In the Time Higher Education Supplement, Jon Nixon discusses Arendt, the role of universities, “worldly thinking,” and amor mundi:

The Eichmann case raised a crucial question for Arendt: “Could the activity of thinking as such, the habit of examining whatever happens to come to pass or to attract attention, regardless of results and specific content, could this activity be among the conditions that make men abstain from evil-doing or even actually ‘condition’ them against it?” Arendt’s question arose in large part from her experience of totalitarianism, but also from her experience of political oppression under 1950s McCarthyism in the US and more generally from the ideological battle lines that defined the Cold War. She also viewed with increasing concern the unthinking consumerism and the assumption of ever increasing affluence that fuelled the American Dream prior to the stock market crash of 1973 and the oil crisis that followed later that year. Neither Hitler’s Nazism nor Stalin’s communism had, it would seem, exhausted the full potential of totalitarianism. So, the question remained urgent and pressing even within the heartlands of the democratic superpower of which she was now a citizen.

The Life of the Mind provides a tentatively affirmative response to that question: in so far as the activity of thinking requires us “to stop and think”, it may condition us against evil-doing. But this last work also raises – by implication at least – a more difficult question: could the activity of thinking not only condition us against evil-doing but predispose us towards right action? Here Arendt’s response is less clear, partly because it hinges on her suspicion of “pure thought” and partly because the final and crucial section of The Life of the Mind remained unwritten. What is clear is her insistence that without thinking that reaches out in dialogue to others there can be no informed judgement, no moral agency and no possibility of collective action – no “care for the world”.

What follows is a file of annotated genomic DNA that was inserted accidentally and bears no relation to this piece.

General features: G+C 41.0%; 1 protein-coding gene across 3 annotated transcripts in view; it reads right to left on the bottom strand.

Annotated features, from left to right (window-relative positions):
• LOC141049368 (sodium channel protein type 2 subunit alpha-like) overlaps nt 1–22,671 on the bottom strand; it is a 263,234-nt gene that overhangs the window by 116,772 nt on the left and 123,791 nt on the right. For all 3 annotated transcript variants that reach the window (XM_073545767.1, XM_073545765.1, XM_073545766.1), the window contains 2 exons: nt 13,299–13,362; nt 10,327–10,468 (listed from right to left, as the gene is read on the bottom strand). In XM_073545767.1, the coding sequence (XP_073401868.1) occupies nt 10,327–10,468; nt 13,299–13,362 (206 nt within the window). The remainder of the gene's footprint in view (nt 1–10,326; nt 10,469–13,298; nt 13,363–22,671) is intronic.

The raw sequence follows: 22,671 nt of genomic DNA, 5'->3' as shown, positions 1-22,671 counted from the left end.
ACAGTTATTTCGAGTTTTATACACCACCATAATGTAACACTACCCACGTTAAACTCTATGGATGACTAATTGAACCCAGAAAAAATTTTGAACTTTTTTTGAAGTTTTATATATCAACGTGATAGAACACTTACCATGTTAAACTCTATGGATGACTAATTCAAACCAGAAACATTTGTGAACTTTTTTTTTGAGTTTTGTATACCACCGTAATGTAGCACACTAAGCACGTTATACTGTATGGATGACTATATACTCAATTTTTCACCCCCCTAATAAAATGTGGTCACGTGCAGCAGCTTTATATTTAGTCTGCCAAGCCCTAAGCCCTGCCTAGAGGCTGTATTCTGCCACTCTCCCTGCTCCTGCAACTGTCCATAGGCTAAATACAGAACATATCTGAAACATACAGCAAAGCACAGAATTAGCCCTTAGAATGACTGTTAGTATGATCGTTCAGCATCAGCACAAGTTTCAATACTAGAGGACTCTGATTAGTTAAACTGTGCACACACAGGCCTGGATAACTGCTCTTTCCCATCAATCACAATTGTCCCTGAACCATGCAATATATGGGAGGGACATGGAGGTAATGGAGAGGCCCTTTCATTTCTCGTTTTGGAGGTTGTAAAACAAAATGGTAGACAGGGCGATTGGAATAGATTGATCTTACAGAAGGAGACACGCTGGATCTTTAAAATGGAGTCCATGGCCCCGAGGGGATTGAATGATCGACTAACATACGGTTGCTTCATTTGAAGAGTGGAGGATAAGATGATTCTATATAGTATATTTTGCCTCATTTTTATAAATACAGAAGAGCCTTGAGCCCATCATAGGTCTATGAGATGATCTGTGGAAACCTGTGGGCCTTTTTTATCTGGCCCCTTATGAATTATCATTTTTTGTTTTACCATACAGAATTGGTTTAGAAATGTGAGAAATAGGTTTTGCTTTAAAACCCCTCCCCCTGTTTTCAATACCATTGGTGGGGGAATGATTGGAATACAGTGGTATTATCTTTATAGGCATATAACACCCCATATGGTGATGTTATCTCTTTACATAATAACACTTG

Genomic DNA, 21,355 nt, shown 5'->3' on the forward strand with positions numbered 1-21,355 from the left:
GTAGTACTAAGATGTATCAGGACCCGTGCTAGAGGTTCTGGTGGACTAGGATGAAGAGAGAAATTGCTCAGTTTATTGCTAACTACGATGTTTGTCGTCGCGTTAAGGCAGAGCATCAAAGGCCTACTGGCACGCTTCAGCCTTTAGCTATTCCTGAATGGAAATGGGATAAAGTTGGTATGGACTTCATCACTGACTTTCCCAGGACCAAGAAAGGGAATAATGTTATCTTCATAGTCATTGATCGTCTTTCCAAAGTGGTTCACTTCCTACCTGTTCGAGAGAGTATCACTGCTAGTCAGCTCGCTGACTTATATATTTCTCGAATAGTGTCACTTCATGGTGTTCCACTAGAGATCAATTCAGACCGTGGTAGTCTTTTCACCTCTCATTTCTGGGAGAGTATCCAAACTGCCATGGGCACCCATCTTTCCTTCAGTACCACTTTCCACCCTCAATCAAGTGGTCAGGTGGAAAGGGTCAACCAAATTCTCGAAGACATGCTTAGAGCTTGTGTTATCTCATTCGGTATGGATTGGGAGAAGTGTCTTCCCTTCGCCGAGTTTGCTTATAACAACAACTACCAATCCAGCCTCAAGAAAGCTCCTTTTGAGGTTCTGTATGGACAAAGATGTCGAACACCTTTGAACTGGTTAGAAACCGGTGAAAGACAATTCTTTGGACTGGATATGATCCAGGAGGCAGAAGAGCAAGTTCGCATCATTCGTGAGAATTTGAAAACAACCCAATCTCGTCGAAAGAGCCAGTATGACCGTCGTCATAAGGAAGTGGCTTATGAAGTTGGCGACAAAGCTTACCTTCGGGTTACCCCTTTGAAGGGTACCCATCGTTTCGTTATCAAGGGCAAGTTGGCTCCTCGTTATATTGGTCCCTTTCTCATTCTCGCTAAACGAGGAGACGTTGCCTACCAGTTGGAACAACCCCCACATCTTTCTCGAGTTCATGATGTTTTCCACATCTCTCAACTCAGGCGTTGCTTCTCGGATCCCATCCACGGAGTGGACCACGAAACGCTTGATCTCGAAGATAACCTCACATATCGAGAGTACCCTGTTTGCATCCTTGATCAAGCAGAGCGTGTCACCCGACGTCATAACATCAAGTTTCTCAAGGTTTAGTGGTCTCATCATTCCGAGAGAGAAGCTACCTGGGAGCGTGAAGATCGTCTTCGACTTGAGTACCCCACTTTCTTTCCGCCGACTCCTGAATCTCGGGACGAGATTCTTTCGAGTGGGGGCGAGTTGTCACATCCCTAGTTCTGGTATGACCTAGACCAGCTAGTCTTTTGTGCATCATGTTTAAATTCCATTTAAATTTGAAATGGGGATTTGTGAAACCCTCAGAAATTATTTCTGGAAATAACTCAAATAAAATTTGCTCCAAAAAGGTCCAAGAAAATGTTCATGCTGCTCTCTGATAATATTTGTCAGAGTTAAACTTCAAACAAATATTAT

Education was, for Arendt, an expression of that care – “the point at which”, as she wrote in her 1954 essay on “The Crisis in Education”, “we decide whether we love the world enough to assume responsibility for it”. Education provides us with a protected space within which to think against the grain of received opinion: a space to question and challenge, to imagine the world from different standpoints and perspectives, to reflect upon ourselves in relation to others and, in so doing, to understand what it means to “assume responsibility”. She had observed at first hand how such opinion can solidify into ideology. For her, thinking was diametrically opposed to ideology: ideology demands assent, is founded on certainty, and determines our behaviours within fixed horizons of expectation; thinking, on the other hand, requires dissent, dwells in uncertainty and expands our horizons by acknowledging our agency. It is the task of education – and therefore of the university – to ensure that a space for such thinking remains open and accessible.

Read the whole thing here. It’s worth thinking about as we redefine education and the humanities in collective and consumeristic ways. It’s also worth pondering as we head inexorably into an election season already riddled with clichés, banality, repetition, and derivative thinking.

Robert Pogue Harrison socks it to Silicon Valley

Sunday, July 20th, 2014

pregnantPregnancy brings unaccustomed insight. For instance, I used to look around me and realize that everyone, including the dirty drunk on a park bench, required someone to go through hours of agonizing labor to bring him into the sunlight. Some woman, whether she consciously helped or hindered, nurtured the new being for nine months, offering the best of her body’s resources to a  tenant who would never be able to repay the rent – true whether the mom is a doctor or a drug addict. The fragility of the whole human endeavor, and the perishability of the robust daughter I eventually bore, used to bring me almost to the point of tears – also unaccustomed.